Another fan makes a separation of actor and character she feels her fellow fans have not: "I would never use the actors' names unless I'm discussing their performance. Calling the characters by the names of the actors could lead to confusion. Perhaps I feel that it's so important to clearly separate the characters from the actors because I write slash. Yet whether or not we are writing slash, we really should remember that neither Michael Praed nor Jason Connery are really Robin Hood. Robin Hood is a fictional character. Whatever we say in our discussions here, or whatever we write in our stories about either Robin or Robert, none of it has anything to do with the actual men who played these roles. We all know that intellectually, of course, but fans sometimes get swept away emotionally in the illusion of the actor's performance and forget the distinction between the characters and the actors. Apparently, some of the RoS actors also have difficulty making this separation, since they think slash fiction reflects on them. I am sorry, but slash has no more to do with them than any other idea that we might have about their characters." [16]

"These characters were created by Kip and should remain within the bounds he created. True, he does not have ownership of the legendary characters, but as they are represented in RoS, yes he does. Generously, he has given his permission for us to play in his universe as long as we remain true to what he created (he told us this at Son of Herne's Con). Therefore, a writer must tread very carefully when attributing to a character abilities that were never manifested in the show." [17]

"...slash as a generality... is a red herring in the context of RoS. Richard Carpenter has requested tht the fans not have the characters exhibiting sexual inclinations they didn't display on the series, the fans have obliged; no mainstream RoS editor will print slash and, apart from one short story in a long-out-of-print publication [18] no one seems to be aware of any RoS slash, period. Slash aside, Richard Carpenter has publicly expressed his approval of fanfic." [19]

Sailor Moon

Mangaka Naoko Takeuchi not only enjoys fanfic and fanart, she has encouraged fans to send her their work. The Infinity Artbook features drawings by fanartists and doujinshi creators and was publicly distributed at a 1997 convention.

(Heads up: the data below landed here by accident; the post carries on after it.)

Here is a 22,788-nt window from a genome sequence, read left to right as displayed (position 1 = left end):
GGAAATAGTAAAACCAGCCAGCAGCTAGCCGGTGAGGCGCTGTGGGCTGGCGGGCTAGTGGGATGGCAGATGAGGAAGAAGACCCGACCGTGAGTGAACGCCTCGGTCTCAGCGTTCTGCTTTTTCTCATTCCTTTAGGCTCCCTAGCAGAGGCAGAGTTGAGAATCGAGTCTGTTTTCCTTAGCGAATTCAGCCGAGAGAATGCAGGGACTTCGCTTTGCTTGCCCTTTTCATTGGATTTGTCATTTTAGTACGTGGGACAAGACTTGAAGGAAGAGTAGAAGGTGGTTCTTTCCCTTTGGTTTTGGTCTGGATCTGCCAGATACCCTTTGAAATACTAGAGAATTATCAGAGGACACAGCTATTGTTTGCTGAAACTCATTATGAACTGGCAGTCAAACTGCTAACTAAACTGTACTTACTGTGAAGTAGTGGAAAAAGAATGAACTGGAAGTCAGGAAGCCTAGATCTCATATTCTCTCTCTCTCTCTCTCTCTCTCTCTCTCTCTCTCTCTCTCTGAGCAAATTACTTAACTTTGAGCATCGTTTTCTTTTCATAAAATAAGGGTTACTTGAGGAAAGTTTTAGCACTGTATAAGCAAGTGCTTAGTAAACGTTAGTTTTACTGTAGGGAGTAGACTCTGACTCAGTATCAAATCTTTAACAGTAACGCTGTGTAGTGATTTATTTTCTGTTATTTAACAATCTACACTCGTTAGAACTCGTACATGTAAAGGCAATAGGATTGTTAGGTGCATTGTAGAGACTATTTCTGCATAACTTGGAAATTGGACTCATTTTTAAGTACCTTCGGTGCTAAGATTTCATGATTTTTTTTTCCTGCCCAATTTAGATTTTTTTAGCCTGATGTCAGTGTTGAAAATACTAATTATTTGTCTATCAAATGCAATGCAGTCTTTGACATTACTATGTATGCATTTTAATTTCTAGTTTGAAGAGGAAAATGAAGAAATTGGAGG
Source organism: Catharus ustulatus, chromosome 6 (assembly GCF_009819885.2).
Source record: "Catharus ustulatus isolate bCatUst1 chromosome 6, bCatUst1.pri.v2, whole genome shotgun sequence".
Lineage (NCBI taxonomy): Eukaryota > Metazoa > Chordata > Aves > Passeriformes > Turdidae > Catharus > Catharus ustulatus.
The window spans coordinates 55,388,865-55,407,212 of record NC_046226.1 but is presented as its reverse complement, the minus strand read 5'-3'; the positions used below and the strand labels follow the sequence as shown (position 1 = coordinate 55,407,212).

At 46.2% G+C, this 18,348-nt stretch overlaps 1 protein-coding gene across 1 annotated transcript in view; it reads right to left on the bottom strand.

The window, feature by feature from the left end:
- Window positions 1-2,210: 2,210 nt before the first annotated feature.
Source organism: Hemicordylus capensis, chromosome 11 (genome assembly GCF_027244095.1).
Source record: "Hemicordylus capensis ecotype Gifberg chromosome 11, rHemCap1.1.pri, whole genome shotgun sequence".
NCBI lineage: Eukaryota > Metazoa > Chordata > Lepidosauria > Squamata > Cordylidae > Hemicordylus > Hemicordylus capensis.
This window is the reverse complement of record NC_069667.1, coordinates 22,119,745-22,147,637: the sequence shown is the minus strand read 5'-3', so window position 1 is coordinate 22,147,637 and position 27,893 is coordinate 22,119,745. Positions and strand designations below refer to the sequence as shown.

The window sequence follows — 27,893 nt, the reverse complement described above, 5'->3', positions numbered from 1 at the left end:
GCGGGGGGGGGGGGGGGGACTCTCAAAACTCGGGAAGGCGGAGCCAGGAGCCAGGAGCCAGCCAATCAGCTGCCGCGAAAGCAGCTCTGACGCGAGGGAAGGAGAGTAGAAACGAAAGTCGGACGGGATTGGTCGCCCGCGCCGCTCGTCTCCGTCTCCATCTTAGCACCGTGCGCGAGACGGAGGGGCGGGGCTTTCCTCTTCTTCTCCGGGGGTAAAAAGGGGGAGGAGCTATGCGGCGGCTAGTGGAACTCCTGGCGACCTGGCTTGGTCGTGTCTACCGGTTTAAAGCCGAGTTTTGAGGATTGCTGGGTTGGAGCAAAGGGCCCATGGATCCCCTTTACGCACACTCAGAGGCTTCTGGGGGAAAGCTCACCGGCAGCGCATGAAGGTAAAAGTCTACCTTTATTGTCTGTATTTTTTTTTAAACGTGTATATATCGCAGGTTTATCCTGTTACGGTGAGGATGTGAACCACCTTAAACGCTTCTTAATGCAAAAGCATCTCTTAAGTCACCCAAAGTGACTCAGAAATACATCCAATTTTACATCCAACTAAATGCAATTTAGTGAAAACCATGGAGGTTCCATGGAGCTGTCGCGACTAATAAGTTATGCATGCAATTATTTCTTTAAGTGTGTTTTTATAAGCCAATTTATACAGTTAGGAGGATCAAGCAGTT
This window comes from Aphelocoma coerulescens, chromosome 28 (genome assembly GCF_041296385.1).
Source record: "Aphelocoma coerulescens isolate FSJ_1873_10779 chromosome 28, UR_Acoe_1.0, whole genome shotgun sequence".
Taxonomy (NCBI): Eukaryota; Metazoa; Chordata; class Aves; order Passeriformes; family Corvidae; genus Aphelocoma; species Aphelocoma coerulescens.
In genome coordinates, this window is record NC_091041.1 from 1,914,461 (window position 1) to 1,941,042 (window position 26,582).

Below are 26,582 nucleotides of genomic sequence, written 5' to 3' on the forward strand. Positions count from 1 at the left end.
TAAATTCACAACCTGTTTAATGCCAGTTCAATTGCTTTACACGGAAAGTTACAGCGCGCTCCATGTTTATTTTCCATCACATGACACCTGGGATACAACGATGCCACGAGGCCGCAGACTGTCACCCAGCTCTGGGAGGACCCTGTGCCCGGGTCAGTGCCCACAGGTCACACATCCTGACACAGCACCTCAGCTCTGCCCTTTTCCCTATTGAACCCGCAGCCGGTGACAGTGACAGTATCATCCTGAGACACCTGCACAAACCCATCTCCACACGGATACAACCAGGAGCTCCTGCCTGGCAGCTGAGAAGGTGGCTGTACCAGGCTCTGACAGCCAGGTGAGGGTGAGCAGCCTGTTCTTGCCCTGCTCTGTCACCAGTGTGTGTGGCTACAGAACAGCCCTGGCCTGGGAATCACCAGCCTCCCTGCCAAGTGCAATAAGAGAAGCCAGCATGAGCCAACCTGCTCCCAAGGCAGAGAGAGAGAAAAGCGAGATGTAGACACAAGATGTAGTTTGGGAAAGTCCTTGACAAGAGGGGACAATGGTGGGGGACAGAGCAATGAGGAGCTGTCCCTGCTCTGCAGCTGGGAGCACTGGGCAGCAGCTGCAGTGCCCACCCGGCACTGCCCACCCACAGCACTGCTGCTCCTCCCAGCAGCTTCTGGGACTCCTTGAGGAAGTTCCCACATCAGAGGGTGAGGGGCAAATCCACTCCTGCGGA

This article or section needs expansion.

Simon and Simon

In 1985, some fans discussed in the letterzine Simon and Simon Investigations on whether they wanted to send copies of the publication to the show's actor's, producers, and crew. Since this publication openly discussed slash, the editor proposed sending a "censored" version of it. It is unknown if this was eventually carried through and, if it was, what the repercussions were.

Some of the debate from issue #7:

  • "Yes. I heartily approve of a cleaned-up, "generic" issue of SSI going to the Simon offices. Especially with our insightful topics. I'd like them to know what we think! Definitely!" Another fan remarks: "I don't think SSI is all that slashy. I really don't think we need to make two versions. That could end up being too expensive. Especially if we all want it read it. too And I don't I see why anyone would or should be emharassed about what gets printed in SSI. It doesn't bother me that the boys, J P and Mackie and the production staff read it. What we write is just opinion. IF they don't like it, then let them join in with us and send in their locs. Most of us would like to know how they feel about things anyway. Just as long as they don't get terribly upset with us, I don't see what difference it makes."